Viking era tales of fearsome female warriors fighting side-by-side with men have long aroused suspicions that women may, too, have dominated the battlefield.
But, with little evidence to prove their presence, the idea has remained controversial, and many have dismissed it as folklore.
Now, for the first time, scientists have confirmed the existence of a female Viking warrior, using DNA retrieved from a 10th century skeleton buried in the Swedish Viking town, Birka.
Not only was she a professional fighter, but as she was found buried alongside two horses and surrounded by weapons, the experts say the Viking woman was once a high-ranking officer who led troops into battle.
The bones were first excavated in the 1880s. Inside the grave, they also found two horses (on left side of the image), a slew of weapons – including a sword and armour-piercing arrows – and a full gaming set. Pictured above is an illustration based on the original plan of the grave
THE DEBATE OVER FEMALE VIKINGS
A ‘Shieldmaiden’ is a mythical female Viking who has chosen to fight as a warrior.
They appear in Viking folklore, and may have been the basis for the mythical ‘Valkyries,’ who were said to be ‘choosers of the slain.’
The existence of female Viking warriors is heavily debated.
While there are many tales of individual women fighting in battles in Viking folklore, almost none speak of a community of trained female warriors like the Shieldmaiden myth.
Many historians argue that there isn’t enough hard evidence of the training and battling of female Vikings to conclude that they existed.
‘This is the first formal and genetic confirmation of a female Viking warrior,’ said Professor Mattias Jakobsson at Uppsala University’s Department of Organismal Biology.
The bones were first excavated in the 1880s.
Despite morphological traits suggesting the skeleton was female, the nature of the grave – which contained a slew of weapons, including a sword and armour-piercing arrows – led some experts to assume the deceased Viking was male.
Inside the grave, they also found two horses (one mare, one stallion) and a full set of gaming pieces.
The inclusion of the latter stood as evidence that the warrior had a knowledge of tactics and strategy, according to the researchers.
And, it emphasized that person’s role in life as a high-ranking officer.
In the new study, published to the American Journal of Physical Anthropology, researchers set out to confirm the sex of the Viking remains.
By analyzing DNA collected from the skeleton’s left canine and left humerus, the team discovered that the individual had two X chromosomes and no Y chromosome – or, in other words, the warrior was female.
Despite skeletal traits suggesting the body was female, experts assumed the deceased Viking was male. A reconstruction is pictured
‘The gaming set indicates that she was an officer, someone who worked with tactics and strategy and could lead troops in battle,’ said Charlotte Hedenstierna-Jonson, Stockholm University, who led the study.
‘What we have studied was not a Valkyrie from the sagas but a real life military leader, that happens to have been a woman.’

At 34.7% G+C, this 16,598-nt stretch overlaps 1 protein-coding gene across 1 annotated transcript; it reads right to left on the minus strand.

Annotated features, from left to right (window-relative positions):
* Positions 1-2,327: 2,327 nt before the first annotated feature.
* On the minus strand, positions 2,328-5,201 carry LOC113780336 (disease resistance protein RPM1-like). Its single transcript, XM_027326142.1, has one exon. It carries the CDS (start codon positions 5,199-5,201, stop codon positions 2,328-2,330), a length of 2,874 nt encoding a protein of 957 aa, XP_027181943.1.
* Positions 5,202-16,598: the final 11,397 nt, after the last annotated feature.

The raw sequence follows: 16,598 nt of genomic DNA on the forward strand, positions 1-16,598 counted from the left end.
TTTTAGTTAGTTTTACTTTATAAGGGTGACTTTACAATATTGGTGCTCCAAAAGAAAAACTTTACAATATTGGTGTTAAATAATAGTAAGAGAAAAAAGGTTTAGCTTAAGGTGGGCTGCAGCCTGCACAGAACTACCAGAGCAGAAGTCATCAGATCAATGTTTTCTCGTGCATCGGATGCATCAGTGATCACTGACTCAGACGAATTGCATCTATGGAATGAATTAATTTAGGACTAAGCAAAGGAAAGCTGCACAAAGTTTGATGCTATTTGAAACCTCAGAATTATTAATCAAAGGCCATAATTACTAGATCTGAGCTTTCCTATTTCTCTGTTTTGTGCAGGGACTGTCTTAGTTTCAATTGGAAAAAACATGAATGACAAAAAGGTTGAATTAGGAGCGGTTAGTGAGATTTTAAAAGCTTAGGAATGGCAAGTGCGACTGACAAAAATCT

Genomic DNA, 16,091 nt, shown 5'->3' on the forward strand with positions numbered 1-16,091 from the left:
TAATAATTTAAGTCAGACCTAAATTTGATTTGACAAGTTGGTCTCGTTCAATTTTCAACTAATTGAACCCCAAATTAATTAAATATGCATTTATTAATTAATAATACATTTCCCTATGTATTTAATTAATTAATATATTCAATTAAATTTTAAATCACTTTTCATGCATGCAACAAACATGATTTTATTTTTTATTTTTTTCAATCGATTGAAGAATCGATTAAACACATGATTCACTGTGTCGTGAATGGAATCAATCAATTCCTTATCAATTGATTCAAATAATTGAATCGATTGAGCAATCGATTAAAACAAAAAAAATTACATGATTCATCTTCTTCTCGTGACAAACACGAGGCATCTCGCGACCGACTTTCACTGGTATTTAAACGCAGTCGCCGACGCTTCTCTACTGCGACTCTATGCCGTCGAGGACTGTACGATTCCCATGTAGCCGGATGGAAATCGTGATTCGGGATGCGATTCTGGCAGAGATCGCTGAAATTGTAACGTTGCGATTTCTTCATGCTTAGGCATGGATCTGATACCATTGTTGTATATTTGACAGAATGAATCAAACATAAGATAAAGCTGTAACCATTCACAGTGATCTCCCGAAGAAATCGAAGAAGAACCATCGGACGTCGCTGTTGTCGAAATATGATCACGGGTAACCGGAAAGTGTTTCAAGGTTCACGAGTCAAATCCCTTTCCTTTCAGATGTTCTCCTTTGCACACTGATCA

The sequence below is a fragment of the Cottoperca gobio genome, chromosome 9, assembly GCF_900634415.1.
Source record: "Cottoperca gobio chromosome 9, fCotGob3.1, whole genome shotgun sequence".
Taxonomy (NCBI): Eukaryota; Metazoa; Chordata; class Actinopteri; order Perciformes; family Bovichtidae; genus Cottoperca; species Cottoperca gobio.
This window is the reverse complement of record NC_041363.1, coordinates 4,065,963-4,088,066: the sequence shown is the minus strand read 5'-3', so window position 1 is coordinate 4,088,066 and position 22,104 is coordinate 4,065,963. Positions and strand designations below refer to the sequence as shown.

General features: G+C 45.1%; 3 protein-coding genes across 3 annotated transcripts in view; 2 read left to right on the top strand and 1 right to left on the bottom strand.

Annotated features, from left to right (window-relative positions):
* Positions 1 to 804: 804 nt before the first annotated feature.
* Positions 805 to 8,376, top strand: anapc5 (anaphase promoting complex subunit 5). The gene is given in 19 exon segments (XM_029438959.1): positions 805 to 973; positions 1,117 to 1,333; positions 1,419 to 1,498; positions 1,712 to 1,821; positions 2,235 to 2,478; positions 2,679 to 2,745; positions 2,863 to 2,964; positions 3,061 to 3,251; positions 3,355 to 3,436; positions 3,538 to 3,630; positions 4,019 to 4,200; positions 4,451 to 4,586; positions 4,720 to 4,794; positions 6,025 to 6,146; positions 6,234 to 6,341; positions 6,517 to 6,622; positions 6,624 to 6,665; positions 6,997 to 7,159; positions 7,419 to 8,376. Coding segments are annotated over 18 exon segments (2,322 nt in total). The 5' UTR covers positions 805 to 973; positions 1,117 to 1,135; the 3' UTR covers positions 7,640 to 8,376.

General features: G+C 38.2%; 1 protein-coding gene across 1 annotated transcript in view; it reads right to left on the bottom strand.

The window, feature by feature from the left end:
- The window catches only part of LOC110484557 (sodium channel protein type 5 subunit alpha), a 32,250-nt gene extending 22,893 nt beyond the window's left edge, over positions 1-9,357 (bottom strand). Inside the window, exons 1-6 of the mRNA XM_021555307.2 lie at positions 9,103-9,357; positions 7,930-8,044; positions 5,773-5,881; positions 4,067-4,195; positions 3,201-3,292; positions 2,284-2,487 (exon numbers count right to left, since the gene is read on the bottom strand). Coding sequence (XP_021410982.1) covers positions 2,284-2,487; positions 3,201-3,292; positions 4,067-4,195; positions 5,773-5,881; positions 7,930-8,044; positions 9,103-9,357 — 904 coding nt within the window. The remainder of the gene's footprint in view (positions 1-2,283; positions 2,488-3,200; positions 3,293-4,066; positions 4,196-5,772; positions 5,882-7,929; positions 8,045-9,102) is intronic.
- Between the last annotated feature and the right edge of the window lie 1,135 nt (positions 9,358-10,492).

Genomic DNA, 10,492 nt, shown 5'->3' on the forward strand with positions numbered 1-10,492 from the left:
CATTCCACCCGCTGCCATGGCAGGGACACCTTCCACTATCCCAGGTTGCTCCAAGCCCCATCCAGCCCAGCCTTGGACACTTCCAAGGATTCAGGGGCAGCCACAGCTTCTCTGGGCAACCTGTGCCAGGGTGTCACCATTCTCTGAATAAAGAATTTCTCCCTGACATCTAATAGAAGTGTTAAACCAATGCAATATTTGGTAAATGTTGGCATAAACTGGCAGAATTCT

The team also conducted an isotope analysis of the remains, which provided evidence of a traveling lifestyle.
This lines up what’s known about the society that dominated Northern Europe between the 8th and 10th centuries.
In addition to the genomic evidence, which now confirms the sex, there are several skeletal traits that support the identification of the body as being female, including a broad notch in the hip bone and a wide preauricular sulcus – a feature of the pelvis.
And, the researchers note that the long bones are ‘thin, slender, and gracile,’ further adding to the proof.
‘It’s actually a woman, somewhere over the age of 30 and fairly tall too, measuring around 170 centimetres,’ Hedenstierna-Jonson told The Local.
Now, for the first time, scientists have confirmed the existence of a female Viking warrior, using DNA retrieved from a 10th century skeleton buried in the Swedish Viking town, Birka. Burka is shown above, with the burial grounds indicated by the striped region
WHO WERE THE VIKINGS?
Ships were a Viking’s most prized possessions. If a high-born Viking did not die at sea he would be buried in a ship on land.
Vikings did not want to die in bed as this would mean thy would end up in a foggy underworld called Niflheim.
But if they died in battle they would go to glorious Valhalla.
Vikings believed that the world was flat, surrounded by sea and help up by a giant ash tree called Yggdrasil.
They would only bathe once a week.
Viking women were highly respected in Norse culture. They were free to choose their spouse and free to divorce.
Despite her role as a military leader, the Viking skeleton had no signs of trauma from before or at the time of death.
But, they say this is not uncommon for the burials at Birka.
The new study now puts to rest a long-running debate on the existence of female Viking warriors, the researchers explain.
‘Written sources mention female warriors occasionally,’ said Neil Price, a Professor at Uppsala University’s Department of Archaeology and Ancient History, ’but this is the first time that we’ve really found convincing archaeological evidence for their existence.’